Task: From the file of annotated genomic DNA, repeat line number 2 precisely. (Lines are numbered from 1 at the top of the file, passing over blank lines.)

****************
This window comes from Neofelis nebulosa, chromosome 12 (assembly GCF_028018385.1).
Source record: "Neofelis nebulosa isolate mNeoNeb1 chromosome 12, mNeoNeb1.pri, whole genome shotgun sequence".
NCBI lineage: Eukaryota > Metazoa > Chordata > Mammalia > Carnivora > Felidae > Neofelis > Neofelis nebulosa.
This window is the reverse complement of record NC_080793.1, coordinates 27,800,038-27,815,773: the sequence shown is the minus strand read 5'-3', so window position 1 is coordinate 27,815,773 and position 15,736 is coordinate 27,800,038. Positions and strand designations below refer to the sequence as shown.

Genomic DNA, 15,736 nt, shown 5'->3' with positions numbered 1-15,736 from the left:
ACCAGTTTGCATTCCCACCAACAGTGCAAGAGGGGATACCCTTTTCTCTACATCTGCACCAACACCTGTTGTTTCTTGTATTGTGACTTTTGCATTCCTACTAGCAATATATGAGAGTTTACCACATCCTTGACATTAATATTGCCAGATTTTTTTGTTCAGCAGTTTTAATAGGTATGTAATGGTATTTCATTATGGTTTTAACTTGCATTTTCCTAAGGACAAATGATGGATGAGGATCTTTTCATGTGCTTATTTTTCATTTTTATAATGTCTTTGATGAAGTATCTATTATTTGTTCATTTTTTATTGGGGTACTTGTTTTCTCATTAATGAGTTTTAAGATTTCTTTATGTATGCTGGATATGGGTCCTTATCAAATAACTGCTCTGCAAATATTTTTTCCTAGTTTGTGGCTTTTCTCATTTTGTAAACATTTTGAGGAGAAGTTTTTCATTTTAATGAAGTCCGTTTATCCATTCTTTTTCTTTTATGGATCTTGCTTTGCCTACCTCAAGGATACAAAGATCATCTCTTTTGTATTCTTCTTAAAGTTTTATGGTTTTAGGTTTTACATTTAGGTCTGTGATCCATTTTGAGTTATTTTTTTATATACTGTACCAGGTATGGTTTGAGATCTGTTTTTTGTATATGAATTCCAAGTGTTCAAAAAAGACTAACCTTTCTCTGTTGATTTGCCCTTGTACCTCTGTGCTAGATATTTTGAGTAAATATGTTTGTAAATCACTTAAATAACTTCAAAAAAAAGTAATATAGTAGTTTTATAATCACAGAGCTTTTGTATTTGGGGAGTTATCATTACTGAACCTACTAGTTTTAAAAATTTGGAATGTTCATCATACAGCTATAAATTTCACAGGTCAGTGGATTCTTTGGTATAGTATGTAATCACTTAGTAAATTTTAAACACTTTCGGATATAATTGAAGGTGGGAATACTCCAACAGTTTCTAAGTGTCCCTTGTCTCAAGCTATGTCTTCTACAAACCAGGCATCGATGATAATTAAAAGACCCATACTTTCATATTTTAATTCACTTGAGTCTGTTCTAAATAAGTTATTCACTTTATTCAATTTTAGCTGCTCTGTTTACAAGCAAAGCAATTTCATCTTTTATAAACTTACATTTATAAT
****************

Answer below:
Source record: "Neofelis nebulosa isolate mNeoNeb1 chromosome 12, mNeoNeb1.pri, whole genome shotgun sequence".